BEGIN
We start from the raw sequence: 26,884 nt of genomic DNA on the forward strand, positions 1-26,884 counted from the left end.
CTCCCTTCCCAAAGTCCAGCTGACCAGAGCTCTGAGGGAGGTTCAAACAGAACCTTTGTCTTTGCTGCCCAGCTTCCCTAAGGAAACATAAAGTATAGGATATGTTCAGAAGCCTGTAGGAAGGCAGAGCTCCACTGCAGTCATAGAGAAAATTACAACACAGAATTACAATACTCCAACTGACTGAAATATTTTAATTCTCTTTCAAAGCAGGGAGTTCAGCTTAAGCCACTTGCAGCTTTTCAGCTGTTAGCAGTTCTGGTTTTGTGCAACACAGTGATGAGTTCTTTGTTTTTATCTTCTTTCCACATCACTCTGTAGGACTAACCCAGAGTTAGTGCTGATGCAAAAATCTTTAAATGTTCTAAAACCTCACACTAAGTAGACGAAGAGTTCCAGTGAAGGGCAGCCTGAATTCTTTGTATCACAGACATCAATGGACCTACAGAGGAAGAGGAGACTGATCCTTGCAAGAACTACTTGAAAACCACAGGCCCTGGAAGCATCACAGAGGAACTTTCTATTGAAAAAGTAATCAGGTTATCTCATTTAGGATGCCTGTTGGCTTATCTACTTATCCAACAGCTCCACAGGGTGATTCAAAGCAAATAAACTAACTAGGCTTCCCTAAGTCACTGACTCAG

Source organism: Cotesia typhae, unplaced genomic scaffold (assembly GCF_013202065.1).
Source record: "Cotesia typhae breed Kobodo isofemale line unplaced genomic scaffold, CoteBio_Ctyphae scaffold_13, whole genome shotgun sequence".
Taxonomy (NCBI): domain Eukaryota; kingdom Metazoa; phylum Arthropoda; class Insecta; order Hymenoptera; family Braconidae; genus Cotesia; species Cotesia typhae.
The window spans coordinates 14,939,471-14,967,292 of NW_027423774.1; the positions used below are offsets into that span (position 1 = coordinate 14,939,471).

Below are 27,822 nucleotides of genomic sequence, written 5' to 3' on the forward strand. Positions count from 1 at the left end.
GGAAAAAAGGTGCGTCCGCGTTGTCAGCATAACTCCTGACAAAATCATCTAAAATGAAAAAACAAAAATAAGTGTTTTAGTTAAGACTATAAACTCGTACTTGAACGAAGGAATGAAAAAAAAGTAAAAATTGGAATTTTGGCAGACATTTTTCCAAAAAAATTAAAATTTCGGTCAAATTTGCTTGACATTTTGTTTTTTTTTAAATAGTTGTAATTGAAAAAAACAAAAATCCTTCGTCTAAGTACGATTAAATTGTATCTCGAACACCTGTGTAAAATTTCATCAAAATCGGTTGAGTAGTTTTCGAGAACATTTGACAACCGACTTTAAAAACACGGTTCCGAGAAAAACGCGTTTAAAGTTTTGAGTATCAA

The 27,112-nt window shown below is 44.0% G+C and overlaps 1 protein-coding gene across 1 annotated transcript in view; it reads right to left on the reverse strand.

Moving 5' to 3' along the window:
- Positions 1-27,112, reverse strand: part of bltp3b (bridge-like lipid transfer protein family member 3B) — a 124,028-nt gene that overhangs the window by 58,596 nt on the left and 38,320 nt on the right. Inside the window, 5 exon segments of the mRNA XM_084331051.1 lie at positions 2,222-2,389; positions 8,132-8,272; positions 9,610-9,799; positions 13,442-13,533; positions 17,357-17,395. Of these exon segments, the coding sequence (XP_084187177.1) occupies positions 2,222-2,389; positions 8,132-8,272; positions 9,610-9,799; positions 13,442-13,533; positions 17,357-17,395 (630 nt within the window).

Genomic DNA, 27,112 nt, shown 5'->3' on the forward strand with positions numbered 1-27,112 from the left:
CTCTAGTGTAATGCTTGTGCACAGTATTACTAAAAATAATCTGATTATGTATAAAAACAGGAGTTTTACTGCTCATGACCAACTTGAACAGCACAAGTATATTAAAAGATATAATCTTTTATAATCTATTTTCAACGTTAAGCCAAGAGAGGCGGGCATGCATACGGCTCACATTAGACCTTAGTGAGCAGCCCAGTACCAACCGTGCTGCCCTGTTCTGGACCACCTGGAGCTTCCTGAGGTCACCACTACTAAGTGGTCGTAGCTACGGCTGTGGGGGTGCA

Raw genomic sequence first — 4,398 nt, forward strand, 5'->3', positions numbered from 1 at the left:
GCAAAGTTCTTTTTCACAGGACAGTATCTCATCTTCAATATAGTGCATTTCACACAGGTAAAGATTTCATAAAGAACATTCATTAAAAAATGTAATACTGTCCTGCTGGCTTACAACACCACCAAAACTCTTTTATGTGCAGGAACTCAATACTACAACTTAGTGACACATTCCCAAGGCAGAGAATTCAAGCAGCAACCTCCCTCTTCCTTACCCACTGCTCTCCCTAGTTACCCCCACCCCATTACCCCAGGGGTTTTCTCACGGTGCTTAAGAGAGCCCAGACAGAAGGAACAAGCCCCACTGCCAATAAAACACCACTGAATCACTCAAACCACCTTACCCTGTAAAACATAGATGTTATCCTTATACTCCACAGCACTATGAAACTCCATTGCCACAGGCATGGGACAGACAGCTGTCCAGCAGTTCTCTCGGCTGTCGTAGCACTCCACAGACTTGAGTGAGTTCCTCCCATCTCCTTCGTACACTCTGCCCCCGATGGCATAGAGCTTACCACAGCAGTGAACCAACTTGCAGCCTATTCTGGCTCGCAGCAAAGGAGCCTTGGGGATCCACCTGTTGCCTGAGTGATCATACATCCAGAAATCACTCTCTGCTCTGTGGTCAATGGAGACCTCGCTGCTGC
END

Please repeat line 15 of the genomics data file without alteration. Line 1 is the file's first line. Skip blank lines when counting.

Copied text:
GCAAAGTTCTTTTTCACAGGACAGTATCTCATCTTCAATATAGTGCATTTCACACAGGTAAAGATTTCATAAAGAACATTCATTAAAAAATGTAATACTGTCCTGCTGGCTTACAACACCACCAAAACTCTTTTATGTGCAGGAACTCAATACTACAACTTAGTGACACATTCCCAAGGCAGAGAATTCAAGCAGCAACCTCCCTCTTCCTTACCCACTGCTCTCCCTAGTTACCCCCACCCCATTACCCCAGGGGTTTTCTCACGGTGCTTAAGAGAGCCCAGACAGAAGGAACAAGCCCCACTGCCAATAAAACACCACTGAATCACTCAAACCACCTTACCCTGTAAAACATAGATGTTATCCTTATACTCCACAGCACTATGAAACTCCATTGCCACAGGCATGGGACAGACAGCTGTCCAGCAGTTCTCTCGGCTGTCGTAGCACTCCACAGACTTGAGTGAGTTCCTCCCATCTCCTTCGTACACTCTGCCCCCGATGGCATAGAGCTTACCACAGCAGTGAACCAACTTGCAGCCTATTCTGGCTCGCAGCAAAGGAGCCTTGGGGATCCACCTGTTGCCTGAGTGATCATACATCCAGAAATCACTCTCTGCTCTGTGGTCAATGGAGACCTCGCTGCTGC